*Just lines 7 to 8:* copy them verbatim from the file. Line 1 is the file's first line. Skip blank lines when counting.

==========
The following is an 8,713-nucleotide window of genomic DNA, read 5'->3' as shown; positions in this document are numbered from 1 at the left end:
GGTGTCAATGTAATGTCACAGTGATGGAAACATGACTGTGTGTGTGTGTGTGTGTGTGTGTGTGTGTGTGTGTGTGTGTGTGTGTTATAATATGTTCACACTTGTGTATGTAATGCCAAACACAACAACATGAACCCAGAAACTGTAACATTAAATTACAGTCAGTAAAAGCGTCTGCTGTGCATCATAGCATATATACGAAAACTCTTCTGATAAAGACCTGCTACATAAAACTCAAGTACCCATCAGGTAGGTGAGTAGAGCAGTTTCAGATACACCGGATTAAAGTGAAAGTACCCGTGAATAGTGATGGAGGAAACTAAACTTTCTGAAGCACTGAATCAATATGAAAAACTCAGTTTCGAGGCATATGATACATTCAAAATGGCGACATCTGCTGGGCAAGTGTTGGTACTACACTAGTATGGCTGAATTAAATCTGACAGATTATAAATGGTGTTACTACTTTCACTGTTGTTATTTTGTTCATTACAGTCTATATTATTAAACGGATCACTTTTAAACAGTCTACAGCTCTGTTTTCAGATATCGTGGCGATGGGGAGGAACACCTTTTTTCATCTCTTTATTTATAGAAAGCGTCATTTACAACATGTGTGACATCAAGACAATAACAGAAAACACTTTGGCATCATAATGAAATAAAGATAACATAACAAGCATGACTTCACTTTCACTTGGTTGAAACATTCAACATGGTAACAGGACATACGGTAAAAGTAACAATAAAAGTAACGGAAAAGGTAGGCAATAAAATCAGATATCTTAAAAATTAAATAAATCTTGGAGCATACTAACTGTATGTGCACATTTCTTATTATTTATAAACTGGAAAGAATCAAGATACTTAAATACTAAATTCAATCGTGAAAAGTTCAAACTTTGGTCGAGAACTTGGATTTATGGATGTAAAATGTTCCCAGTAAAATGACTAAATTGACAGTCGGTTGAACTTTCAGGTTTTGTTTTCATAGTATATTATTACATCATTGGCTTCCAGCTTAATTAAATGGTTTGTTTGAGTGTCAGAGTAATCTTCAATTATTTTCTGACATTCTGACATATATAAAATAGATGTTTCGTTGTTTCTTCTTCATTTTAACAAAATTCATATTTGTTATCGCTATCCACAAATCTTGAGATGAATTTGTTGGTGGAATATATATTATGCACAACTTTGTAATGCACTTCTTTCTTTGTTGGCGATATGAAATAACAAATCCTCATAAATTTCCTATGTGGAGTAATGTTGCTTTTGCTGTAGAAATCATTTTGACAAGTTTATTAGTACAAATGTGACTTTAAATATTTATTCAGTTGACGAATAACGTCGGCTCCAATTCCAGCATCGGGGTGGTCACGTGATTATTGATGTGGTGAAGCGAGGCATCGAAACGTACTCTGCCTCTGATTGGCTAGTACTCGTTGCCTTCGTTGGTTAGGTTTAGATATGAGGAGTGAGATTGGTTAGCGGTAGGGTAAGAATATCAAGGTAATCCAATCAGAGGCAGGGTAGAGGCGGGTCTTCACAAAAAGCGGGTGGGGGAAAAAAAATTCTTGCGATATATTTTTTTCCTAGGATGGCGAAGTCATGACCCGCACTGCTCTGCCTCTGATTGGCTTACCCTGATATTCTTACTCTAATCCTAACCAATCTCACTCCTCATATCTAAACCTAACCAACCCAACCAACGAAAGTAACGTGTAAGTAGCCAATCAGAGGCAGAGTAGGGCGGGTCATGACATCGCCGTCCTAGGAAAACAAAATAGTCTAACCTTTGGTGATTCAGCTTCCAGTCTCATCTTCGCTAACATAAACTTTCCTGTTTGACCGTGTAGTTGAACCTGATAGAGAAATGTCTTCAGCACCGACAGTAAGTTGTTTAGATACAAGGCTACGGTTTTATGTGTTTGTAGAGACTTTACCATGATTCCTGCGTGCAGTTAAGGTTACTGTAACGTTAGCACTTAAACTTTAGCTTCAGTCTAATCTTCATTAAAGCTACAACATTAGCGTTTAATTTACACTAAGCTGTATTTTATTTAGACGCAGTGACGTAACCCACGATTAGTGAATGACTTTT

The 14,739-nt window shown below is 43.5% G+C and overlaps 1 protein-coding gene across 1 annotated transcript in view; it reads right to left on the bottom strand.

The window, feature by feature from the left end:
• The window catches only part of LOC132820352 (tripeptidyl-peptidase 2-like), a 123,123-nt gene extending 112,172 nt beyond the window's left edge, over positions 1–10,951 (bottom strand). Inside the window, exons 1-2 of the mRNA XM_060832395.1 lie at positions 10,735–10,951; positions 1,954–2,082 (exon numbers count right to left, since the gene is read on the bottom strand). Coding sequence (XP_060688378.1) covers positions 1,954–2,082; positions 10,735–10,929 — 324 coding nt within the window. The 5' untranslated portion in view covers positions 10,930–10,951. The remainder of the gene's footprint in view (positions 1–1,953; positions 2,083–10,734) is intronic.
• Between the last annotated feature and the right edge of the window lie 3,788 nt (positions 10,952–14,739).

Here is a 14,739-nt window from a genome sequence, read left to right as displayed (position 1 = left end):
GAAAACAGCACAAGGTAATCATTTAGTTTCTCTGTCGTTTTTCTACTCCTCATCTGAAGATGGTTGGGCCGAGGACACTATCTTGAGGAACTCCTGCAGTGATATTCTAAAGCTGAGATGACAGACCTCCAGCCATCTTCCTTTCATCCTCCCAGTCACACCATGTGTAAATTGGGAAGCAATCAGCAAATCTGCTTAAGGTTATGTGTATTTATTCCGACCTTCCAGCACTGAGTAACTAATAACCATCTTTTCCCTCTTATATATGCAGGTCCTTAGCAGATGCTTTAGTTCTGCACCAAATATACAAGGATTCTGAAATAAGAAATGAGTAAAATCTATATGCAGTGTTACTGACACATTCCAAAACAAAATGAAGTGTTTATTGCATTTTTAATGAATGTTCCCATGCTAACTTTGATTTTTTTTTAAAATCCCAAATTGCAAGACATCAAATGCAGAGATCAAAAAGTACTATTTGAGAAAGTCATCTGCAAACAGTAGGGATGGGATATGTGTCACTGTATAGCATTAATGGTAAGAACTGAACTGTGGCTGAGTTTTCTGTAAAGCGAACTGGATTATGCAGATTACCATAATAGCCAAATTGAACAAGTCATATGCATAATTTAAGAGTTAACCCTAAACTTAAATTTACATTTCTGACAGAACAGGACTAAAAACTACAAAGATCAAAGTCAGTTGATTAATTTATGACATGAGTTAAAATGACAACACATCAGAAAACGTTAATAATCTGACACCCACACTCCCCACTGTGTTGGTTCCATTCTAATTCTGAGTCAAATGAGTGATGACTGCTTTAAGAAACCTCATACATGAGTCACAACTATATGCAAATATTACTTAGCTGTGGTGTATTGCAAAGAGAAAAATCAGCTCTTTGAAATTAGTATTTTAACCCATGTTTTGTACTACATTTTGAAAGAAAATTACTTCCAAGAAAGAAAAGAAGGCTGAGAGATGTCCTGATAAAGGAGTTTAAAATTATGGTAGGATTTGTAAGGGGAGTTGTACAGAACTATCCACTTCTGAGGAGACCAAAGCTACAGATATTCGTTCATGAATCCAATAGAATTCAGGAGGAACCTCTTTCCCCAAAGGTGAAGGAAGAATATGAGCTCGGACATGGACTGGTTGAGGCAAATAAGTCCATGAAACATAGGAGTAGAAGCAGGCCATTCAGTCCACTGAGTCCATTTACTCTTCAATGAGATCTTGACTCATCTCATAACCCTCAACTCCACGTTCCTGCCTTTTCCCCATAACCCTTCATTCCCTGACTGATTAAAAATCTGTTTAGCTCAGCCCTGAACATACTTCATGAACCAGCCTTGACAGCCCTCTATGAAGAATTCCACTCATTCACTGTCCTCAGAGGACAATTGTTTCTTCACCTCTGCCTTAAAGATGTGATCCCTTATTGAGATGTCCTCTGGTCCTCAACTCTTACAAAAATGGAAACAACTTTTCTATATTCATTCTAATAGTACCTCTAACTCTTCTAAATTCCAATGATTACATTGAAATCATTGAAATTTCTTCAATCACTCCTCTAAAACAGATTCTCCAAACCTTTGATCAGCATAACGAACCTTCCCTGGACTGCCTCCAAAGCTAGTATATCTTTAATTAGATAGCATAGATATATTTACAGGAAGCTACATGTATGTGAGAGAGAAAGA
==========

Here is a 14,739-nt window from a genome sequence, read left to right as displayed (position 1 = left end):
GAAAACAGCACAAGGTAATCATTTAGTTTCTCTGTCGTTTTTCTACTCCTCATCTGAAGATGGTTGGGCCGAGGACACTATCTTGAGGAACTCCTGCAGTGATATTCTAAAGCTGAGATGACAGACCTCCAGCCATCTTCCTTTCATCCTCCCAGTCACACCATGTGTAAATTGGGAAGCAATCAGCAAATCTGCTTAAGGTTATGTGTATTTATTCCGACCTTCCAGCACTGAGTAACTAATAACCATCTTTTCCCTCTTATATATGCAGGTCCTTAGCAGATGCTTTAGTTCTGCACCAAATATACAAGGATTCTGAAATAAGAAATGAGTAAAATCTATATGCAGTGTTACTGACACATTCCAAAACAAAATGAAGTGTTTATTGCATTTTTAATGAATGTTCCCATGCTAACTTTGATTTTTTTTTAAAATCCCAAATTGCAAGACATCAAATGCAGAGATCAAAAAGTACTATTTGAGAAAGTCATCTGCAAACAGTAGGGATGGGATATGTGTCACTGTATAGCATTAATGGTAAGAACTGAACTGTGGCTGAGTTTTCTGTAAAGCGAACTGGATTATGCAGATTACCATAATAGCCAAATTGAACAAGTCATATGCATAATTTAAGAGTTAACCCTAAACTTAAATTTACATTTCTGACAGAACAGGACTAAAAACTACAAAGATCAAAGTCAGTTGATTAATTTATGACATGAGTTAAAATGACAACACATCAGAAAACGTTAATAATCTGACACCCACACTCCCCACTGTGTTGGTTCCATTCTAATTCTGAGTCAAATGAGTGATGACTGCTTTAAGAAACCTCATACATGAGTCACAACTATATGCAAATATTACTTAGCTGTGGTGTATTGCAAAGAGAAAAATCAGCTCTTTGAAATTAGTATTTTAACCCATGTTTTGTACTACATTTTGAAAGAAAATTACTTCCAAGAAAGAAAAGAAGGCTGAGAGATGTCCTGATAAAGGAGTTTAAAATTATGGTAGGATTTGTAAGGGGAGTTGTACAGAACTATCCACTTCTGAGGAGACCAAAGCTACAGATATTCGTTCATGAATCCAATAGAATTCAGGAGGAACCTCTTTCCCCAAAGGTGAAGGAAGAATATGAGCTCGGACATGGACTGGTTGAGGCAAATAAGTCCATGAAACATAGGAGTAGAAGCAGGCCATTCAGTCCACTGAGTCCATTTACTCTTCAATGAGATCTTGACTCATCTCATAACCCTCAACTCCACGTTCCTGCCTTTTCCCCATAACCCTTCATTCCCTGACTGATTAAAAATCTGTTTAGCTCAGCCCTGAACATACTTCATGAACCAGCCTTGACAGCCCTCTATGAAGAATTCCACTCATTCACTGTCCTCAGAGGACAATTGTTTCTTCACCTCTGCCTTAAAGATGTGATCCCTTATTGAGATGTCCTCTGGTCCTCAACTCTTACAAAAATGGAAACAACTTTTCTATATTCATTCTAATAGTACCTCTAACTCTTCTAAATTCCAATGATTACATTGAAATCATTGAAATTTCTTCAATCACTCCTCTAAAACAGATTCTCCAAACCTTTGATCAGCATAACGAACCTTCCCTGGACTGCCTCCAAAGCTAGTATATCTTTAATTAGATAGCATAGATATATTTACAGGAAGCTACATGTATGTGAGAGAGAAAGA